A Indiana Online Theft / Shoplifting class
Indiana Theft Laws
Indiana Theft / Shoplifting classes
The Outcome Alternatives® online Theft / Shoplifting class is among the most widely accepted, comprehensive, affordable and effective way to gain Theft / Shoplifting skills. This Theft / Shoplifting class was written and prepared for court ordered clients, students, employees and for personal growth. The Outcome Alternatives® online Theft / Shoplifting class is listed as an acceptedTheft / Shoplifting program throughout the United States, including Indiana, Canada, and abroad. Our web-based online Theft / Shoplifting class includes:
* A complete 4 or 8 hour Theft / Shoplifting class based on the book The Psychology of Stealing , by Steven M. Houseworth, MA.
* Where we find an average of $195 for similar theft classes, ours if much more affordable.
* A self-paced Theft / Shoplifting class online learning experience.
* Log in, Log out 24 hours a day 7 days a week.
* Online exam following each chapter and a final exam.
* Immediately upon completion printable Certificate of Completion for verification.
* Accepted by Court, Probation Officer or Schools in Indiana, or money-back guaranteed.
This Indiana online Theft / Shoplifting class was designed to meet Indiana court, probation department, diversion program, school and human resource department requirements. Our online Theft / Shoplifting classes are an effective, convenient and less expensive way of learning how to correct theft related problems that may arise for you and others needing a Indiana Theft / Shoplifting class.
Indiana Theft Laws
Indiana Theft Laws
Chapter 4. Theft, Conversion, and Receiving Stolen Property
Sec. 1. (a) As used in this chapter, "exert control over property" means to obtain, take, carry, drive, lead away, conceal, abandon, sell, convey, encumber, or possess property, or to secure, transfer, or extend a right to property.
(b) Under this chapter, a person's control over property of another person is "unauthorized" if it is exerted:
(1) without the other person's consent;
(2) in a manner or to an extent other than that to which the other person has consented;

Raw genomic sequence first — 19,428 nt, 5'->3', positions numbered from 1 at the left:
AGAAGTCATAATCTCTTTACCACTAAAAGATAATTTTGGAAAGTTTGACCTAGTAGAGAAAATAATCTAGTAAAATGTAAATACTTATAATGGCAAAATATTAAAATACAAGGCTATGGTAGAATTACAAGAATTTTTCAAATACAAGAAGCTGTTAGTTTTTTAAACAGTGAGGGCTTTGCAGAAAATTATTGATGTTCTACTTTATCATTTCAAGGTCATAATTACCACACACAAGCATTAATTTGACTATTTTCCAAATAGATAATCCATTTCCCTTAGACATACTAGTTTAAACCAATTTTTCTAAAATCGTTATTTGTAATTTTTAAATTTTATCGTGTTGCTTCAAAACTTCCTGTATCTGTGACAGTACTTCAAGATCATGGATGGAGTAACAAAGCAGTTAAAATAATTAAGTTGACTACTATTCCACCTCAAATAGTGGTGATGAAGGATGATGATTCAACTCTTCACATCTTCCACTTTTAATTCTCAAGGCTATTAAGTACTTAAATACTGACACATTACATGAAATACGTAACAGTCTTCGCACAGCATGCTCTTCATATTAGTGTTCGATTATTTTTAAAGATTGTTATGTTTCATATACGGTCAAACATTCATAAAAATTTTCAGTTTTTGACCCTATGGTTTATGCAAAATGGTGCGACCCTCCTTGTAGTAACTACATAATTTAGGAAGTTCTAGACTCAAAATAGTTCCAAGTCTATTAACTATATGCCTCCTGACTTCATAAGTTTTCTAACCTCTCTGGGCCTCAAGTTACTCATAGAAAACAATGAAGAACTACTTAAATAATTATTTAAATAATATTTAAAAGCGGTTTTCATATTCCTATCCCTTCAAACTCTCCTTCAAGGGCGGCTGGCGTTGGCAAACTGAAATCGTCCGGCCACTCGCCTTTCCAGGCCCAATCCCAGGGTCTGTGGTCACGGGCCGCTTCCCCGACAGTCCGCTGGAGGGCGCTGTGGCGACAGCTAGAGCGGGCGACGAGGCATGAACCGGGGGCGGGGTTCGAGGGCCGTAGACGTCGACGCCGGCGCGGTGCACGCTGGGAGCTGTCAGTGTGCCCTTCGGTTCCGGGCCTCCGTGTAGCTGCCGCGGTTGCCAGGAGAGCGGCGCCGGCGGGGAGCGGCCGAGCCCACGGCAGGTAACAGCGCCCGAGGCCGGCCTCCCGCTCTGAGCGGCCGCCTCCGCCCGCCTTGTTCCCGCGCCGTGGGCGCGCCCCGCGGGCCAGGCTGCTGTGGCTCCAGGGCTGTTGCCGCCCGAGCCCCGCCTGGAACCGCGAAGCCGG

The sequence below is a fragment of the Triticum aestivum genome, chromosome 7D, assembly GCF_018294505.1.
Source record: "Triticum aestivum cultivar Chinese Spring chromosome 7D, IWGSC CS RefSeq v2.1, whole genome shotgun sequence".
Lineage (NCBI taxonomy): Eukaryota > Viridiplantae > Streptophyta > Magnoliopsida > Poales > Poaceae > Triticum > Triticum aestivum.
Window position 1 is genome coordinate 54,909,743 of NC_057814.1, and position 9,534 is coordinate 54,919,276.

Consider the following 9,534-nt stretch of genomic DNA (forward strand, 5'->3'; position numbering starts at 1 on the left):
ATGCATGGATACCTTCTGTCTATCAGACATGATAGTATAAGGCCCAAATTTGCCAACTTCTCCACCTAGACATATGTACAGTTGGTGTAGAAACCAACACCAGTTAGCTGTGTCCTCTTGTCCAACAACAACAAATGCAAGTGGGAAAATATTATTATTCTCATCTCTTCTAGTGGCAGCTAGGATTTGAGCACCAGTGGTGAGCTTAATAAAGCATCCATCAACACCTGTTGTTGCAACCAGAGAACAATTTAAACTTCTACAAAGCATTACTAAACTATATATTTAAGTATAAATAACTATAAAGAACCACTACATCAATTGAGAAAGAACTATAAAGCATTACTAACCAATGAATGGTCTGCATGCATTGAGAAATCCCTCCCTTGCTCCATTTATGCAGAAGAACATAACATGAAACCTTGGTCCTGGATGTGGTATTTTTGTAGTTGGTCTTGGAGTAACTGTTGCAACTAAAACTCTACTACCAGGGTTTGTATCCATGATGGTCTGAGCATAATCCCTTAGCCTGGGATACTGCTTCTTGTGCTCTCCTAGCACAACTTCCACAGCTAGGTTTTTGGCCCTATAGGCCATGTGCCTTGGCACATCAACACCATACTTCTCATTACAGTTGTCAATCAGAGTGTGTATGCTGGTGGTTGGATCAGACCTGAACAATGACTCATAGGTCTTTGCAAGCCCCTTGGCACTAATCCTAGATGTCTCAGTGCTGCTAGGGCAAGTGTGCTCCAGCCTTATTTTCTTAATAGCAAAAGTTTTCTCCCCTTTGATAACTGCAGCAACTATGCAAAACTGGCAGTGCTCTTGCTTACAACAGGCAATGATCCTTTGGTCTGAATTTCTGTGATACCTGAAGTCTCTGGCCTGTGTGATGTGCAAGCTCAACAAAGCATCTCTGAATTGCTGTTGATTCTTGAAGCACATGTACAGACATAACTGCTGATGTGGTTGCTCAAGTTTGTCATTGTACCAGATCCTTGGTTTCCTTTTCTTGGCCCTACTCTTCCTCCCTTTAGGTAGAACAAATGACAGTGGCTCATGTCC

(3) by transferring or encumbering other property while failing to disclose a lien, adverse claim, or other legal impediment to the enjoyment of that other property;
(4) by creating or confirming a false impression in the other person;
(5) by failing to correct a false impression that the person knows is influencing the other person, if the person stands in a relationship of special trust to the other person;
(6) by promising performance that the person knows will not be performed;
(7) by expressing an intention to damage the property or impair the rights of any other person; or
(8) by transferring or reproducing:
(A) recorded sounds; or
(B) a live performance;
without consent of the owner of the master recording or the live performance, with intent to distribute the reproductions for a profit.
(c) As used in this chapter, "receiving" means acquiring possession or control of or title to property, or lending on the security of property.
As added by Acts 1976, P.L.148, SEC.3. Amended by Acts 1977, P.L.340, SEC.44; Acts 1979, P.L.300, SEC.1; P.L.180-1991, SEC.7.
Theft; receiving stolen property
Sec. 2. (a) A person who knowingly or intentionally exerts unauthorized control over property of another person, with intent to deprive the other person of any part of its value or use, commits theft, a Class D felony. However, the offense is a Class C felony if the fair market value of the property is at least one hundred thousand dollars ($100,000).
(b) A person who knowingly or intentionally receives, retains, or disposes of the property of another person that has been the subject of theft commits receiving stolen property, a Class D felony. However, the offense is a Class C felony if the fair market value of the property is at least one hundred thousand dollars ($100,000).
As added by Acts 1976, P.L.148, SEC.3. Amended by Acts 1977, P.L.340, SEC.45; Acts 1979, P.L.300, SEC.2; P.L.320-1985, SEC.1.
Dealing in altered property